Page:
by Helen M. Johnson | 1931 | 742,503 words
This page describes Mahavira’s samavasarana which is the first part of chapter XIII of the English translation of the Mahavira-caritra, contained within the “Trishashti Shalaka Purusha Caritra”: a massive Jain narrative relgious text composed by Hemacandra in the 12th century. Mahavira in jainism is the twenty-fourth Tirthankara (Jina) and one of the 63 illustrious beings or worthy persons.
Then the gods, made there a beautiful samavasaraṇa, a preaching-hall for the Master, ornamented with three walls. Knowing that the end of his life was near, the Lord, attended by gods and asuras, took his seat in it to deliver his last sermon. Learning that the Master had stopped in a samavasaraṇa the lord of the city Apāpā, Hastipāla, came, bowed, and sat down.
The gods and others remained there in their proper places, wishing to listen, and Sahasrākṣa came, bowed, and recited a hymn of praise of the Master.
“Without merit and demerit there is no body; without a body, how would there be a mouth? Without a mouth, there is no speech. How would others (gods) be teachers? Activity of one without a body in the creation of the world is not suitable. There is no work from his own will nor by the command of another. If he should act in sport, passionate, he would be like a boy. If he should create with compassion, in that case he would create everything pleasant only. But, of him creating people distressed by the afflictions of pain, a low condition of existence, birth in low categories, et cetera, what compassion is there of him, compassionate? If he is dependent on karma, in that case he is not independent, like us and others; in the variety produced by karma, what is the use of that weakling?
The activity of the Supreme Lord is not to be considered from his own nature. In that case he, (Lord) of investigators, is the drum for giving up investigation. If in all objects, the state of being the performer is agreed to be the state of being a knower, our doctrine is: the omniscients are emancipated, even while they have bodies. Having given up the evil whim of the doctrine of creation which is without authority, they are happy in your doctrine, whom you favor, Lord,”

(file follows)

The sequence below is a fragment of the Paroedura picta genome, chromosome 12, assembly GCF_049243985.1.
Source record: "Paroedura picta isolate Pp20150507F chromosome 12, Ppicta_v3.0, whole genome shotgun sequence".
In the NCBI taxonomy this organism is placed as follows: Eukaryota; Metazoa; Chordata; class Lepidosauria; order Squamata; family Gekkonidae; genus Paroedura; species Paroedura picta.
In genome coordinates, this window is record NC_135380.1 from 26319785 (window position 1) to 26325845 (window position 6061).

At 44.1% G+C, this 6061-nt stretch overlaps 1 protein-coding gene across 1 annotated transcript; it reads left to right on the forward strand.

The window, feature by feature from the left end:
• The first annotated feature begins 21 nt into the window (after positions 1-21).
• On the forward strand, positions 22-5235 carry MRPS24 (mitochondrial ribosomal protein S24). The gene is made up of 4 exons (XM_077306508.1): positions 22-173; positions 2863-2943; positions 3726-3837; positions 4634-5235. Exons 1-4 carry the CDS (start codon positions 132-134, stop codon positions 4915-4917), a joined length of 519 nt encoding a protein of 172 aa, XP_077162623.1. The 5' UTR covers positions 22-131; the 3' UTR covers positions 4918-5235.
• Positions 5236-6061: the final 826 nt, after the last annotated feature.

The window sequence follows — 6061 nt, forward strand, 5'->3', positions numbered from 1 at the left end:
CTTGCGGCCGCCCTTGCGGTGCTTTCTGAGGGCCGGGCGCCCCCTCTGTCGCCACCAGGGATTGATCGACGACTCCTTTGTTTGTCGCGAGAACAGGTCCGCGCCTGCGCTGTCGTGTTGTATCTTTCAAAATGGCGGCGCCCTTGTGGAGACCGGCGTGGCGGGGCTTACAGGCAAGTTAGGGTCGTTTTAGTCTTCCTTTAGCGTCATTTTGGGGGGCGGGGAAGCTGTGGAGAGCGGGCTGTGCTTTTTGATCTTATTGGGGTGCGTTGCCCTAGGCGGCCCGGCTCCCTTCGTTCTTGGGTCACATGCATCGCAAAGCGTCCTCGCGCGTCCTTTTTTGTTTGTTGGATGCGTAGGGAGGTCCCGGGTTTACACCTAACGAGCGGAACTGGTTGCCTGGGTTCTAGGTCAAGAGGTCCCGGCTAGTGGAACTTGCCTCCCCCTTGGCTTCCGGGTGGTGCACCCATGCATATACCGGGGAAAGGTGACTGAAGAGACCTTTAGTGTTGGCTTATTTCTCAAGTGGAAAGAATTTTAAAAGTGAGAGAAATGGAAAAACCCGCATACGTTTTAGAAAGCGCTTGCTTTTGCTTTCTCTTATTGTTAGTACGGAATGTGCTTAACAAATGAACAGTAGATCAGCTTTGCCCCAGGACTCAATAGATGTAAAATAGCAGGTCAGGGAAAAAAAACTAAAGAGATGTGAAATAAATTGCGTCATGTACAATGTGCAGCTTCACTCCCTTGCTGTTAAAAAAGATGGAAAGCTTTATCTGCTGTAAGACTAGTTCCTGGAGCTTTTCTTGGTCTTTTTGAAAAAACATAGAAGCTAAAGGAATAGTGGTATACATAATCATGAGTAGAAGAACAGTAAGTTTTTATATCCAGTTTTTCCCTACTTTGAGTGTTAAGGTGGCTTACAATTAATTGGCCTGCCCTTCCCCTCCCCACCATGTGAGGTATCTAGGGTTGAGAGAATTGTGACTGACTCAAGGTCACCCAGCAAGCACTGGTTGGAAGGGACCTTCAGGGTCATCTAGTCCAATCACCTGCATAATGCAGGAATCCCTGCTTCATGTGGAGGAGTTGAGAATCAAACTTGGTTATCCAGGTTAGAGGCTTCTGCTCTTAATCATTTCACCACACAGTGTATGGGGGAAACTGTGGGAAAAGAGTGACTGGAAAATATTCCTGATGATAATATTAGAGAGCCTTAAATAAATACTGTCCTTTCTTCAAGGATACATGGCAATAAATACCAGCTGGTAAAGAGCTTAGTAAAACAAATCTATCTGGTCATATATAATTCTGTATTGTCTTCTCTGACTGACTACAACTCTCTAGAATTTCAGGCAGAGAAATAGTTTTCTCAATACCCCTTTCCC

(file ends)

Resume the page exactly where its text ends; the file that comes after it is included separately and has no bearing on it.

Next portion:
After this eulogy, Sunāsīra stopped and king Hastipāla, Lord of Apāpā, eulogized Vīra Svāmin.
“Not only something mild, but something harsh must be declared to the Master knowing distinctions, pure in heart. (Of him) there is no body seated on a bird, domestic animal, lion, et cetera as a vehicle. There is no appearance changed by transformation of eyes, mouth, limbs, et cetera. There are no fingers characterized by weapons—trident, bow, disc, et cetera. There is no devotion to the embrace of beautiful bodies of women. There are no important people made to tremble because of censurable behavior. Gods and men are not annoyed by anger, favor, et cetera. There is no zeal shown in the origination, the permanence, and the destruction of the world. There is no existence distressed by the evils of the dance, laughter, song, et cetera. Thus you are different from all the gods in every respect. How, pray, are you to be invested with divinity by investigators? Leaves, grass, wood, et cetera moving with the stream are reasonable; by what reasoning can an object going against the stream be admitted? Rather, enough of investigations by investigators of slow wit. Also enough of this boldness of mine, Lord of the World. The very dissimilarity of character from that of all the creatures of saṃsāra which exists, let the wise observe—that is characteristic of you. You, different from this world overcome by anger, greed, and fear, are not at all within the sphere of the senses of stupid people, dispassionate one.”
Footnotes and references:
This is no. 7 in Vs., p. 85.
This is no. 18 in Vs., p. 222.